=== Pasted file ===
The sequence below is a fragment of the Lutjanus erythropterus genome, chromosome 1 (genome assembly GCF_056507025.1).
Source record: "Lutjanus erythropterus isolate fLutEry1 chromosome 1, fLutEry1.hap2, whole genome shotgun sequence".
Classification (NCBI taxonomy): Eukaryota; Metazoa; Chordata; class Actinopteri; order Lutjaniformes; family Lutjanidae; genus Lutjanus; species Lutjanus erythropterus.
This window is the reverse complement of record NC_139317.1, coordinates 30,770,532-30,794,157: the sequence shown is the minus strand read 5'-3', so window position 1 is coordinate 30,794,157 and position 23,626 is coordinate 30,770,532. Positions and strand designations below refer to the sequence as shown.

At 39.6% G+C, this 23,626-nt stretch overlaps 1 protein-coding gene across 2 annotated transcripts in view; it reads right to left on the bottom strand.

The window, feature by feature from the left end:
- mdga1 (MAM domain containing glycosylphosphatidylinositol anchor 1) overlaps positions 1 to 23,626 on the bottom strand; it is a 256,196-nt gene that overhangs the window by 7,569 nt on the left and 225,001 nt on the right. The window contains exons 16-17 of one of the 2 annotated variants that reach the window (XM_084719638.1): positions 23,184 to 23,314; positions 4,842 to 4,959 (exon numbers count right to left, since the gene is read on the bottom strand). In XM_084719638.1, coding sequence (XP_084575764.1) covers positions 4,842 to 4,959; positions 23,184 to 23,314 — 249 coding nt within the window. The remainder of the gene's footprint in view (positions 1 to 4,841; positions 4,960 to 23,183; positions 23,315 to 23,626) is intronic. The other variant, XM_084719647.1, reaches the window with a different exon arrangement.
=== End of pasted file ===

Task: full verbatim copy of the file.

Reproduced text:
The sequence below is a fragment of the Lutjanus erythropterus genome, chromosome 1 (genome assembly GCF_056507025.1).
Source record: "Lutjanus erythropterus isolate fLutEry1 chromosome 1, fLutEry1.hap2, whole genome shotgun sequence".
Classification (NCBI taxonomy): Eukaryota; Metazoa; Chordata; class Actinopteri; order Lutjaniformes; family Lutjanidae; genus Lutjanus; species Lutjanus erythropterus.
This window is the reverse complement of record NC_139317.1, coordinates 30,770,532-30,794,157: the sequence shown is the minus strand read 5'-3', so window position 1 is coordinate 30,794,157 and position 23,626 is coordinate 30,770,532. Positions and strand designations below refer to the sequence as shown.

At 39.6% G+C, this 23,626-nt stretch overlaps 1 protein-coding gene across 2 annotated transcripts in view; it reads right to left on the bottom strand.

The window, feature by feature from the left end:
- mdga1 (MAM domain containing glycosylphosphatidylinositol anchor 1) overlaps positions 1 to 23,626 on the bottom strand; it is a 256,196-nt gene that overhangs the window by 7,569 nt on the left and 225,001 nt on the right. The window contains exons 16-17 of one of the 2 annotated variants that reach the window (XM_084719638.1): positions 23,184 to 23,314; positions 4,842 to 4,959 (exon numbers count right to left, since the gene is read on the bottom strand). In XM_084719638.1, coding sequence (XP_084575764.1) covers positions 4,842 to 4,959; positions 23,184 to 23,314 — 249 coding nt within the window. The remainder of the gene's footprint in view (positions 1 to 4,841; positions 4,960 to 23,183; positions 23,315 to 23,626) is intronic. The other variant, XM_084719647.1, reaches the window with a different exon arrangement.